During the 1st century AD, Poetovio, now known as Ptuj, was the largest Roman settlement in the area that is now Slovenia. Much later, in the 13th century, Maribor was founded. Originally given the German name Marchburg, the city took its Slavic name in 1836. For centuries the two towns competed for economic and cultural prominence within the region, and Maribor finally gained the upper hand in 1846, when a new railway line connected the city to Vienna and Trieste. The area between Maribor and Ptuj is a flat, fertile floodplain formed by the Drava River. South of Ptuj lie the hills of Haloze, famous for quality white wines.
Today, the presence of thousands of university students gives Maribor, Slovenia's second-largest city, a youthful vibe. You'll find plenty of pubs and cafés, especially in the Lent district along the Drava River. The Old Town has retained a core of ornate 18th- and 19th-century town houses, typical of imperial Austria, and much of it is off-limits to cars.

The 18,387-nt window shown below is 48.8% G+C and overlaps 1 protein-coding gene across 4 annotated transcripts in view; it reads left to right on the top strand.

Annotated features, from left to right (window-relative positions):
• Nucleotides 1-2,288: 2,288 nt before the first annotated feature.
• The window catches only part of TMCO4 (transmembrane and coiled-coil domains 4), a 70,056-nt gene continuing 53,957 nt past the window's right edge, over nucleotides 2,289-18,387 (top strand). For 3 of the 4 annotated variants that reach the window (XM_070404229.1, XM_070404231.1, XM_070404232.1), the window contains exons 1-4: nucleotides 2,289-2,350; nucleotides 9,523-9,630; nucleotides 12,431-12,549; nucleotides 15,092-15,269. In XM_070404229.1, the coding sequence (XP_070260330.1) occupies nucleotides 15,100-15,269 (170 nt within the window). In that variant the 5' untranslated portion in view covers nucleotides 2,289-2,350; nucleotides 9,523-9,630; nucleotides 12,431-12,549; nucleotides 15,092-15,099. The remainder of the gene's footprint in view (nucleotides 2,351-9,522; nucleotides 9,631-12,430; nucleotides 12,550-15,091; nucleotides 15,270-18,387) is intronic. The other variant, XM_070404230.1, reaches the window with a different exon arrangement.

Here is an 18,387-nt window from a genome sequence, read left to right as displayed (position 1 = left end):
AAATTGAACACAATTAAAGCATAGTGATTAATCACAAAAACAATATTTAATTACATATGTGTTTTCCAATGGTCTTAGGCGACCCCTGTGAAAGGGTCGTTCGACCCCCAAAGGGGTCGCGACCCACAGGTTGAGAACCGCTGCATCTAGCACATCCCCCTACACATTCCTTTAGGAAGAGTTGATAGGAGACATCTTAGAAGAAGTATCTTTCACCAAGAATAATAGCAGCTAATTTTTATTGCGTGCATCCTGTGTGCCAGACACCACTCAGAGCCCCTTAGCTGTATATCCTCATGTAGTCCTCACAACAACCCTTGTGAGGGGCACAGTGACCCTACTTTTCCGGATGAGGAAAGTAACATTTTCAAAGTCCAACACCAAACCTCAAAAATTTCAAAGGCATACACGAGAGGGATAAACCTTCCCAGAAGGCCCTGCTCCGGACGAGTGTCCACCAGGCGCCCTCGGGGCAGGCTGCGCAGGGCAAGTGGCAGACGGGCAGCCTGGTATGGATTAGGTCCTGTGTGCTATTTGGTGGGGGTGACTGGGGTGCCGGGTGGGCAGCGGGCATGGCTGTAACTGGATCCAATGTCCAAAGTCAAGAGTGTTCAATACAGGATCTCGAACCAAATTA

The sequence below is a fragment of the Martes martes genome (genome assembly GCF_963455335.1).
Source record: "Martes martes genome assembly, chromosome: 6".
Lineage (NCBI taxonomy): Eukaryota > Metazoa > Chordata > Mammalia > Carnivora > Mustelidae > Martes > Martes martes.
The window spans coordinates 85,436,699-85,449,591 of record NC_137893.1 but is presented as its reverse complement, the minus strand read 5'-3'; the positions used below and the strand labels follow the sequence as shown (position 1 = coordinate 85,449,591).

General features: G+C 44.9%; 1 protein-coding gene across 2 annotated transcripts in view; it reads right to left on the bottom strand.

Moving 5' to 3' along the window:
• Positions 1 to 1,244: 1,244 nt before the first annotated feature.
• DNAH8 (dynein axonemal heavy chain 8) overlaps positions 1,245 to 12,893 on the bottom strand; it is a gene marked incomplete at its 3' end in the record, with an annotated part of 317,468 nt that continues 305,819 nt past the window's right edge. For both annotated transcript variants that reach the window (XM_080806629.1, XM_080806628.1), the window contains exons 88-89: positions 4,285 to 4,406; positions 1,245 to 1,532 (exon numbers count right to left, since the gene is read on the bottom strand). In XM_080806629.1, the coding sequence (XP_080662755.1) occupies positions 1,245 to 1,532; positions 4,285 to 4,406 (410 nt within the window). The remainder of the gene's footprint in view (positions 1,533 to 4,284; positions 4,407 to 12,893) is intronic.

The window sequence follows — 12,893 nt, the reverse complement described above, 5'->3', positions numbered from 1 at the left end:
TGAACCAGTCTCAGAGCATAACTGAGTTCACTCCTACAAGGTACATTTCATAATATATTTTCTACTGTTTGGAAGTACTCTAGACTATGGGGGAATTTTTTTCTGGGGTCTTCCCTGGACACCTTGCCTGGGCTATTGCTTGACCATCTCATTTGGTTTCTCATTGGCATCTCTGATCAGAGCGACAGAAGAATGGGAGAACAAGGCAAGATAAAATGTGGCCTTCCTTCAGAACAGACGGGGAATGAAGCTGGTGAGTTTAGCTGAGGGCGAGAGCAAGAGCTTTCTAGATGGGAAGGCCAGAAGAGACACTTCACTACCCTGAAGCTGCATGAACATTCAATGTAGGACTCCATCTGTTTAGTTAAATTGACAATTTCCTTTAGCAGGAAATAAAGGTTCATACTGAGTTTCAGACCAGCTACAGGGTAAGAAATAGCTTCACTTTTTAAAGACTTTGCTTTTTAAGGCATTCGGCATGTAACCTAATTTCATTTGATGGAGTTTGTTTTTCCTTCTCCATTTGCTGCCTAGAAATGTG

Ptuj, built beside the Drava River and crowned by a hilltop castle, hits the national news each year in February with its extraordinary Carnival celebration, known as Kurentovanje. During the 10-day festival the town's boys and men dress in the bizarre Kurent costume: a horned mask decorated with ribbons and flowers, a sheepskin cloak, and a set of heavy bells around the waist. The task of the Kurent is to drive away the winter and welcome in the spring. You can see Kurent figures on 18th-century building facades in the center of Ptuj, on Jadranska ulica 4 and 6. It's a charming place and worth an overnight stay.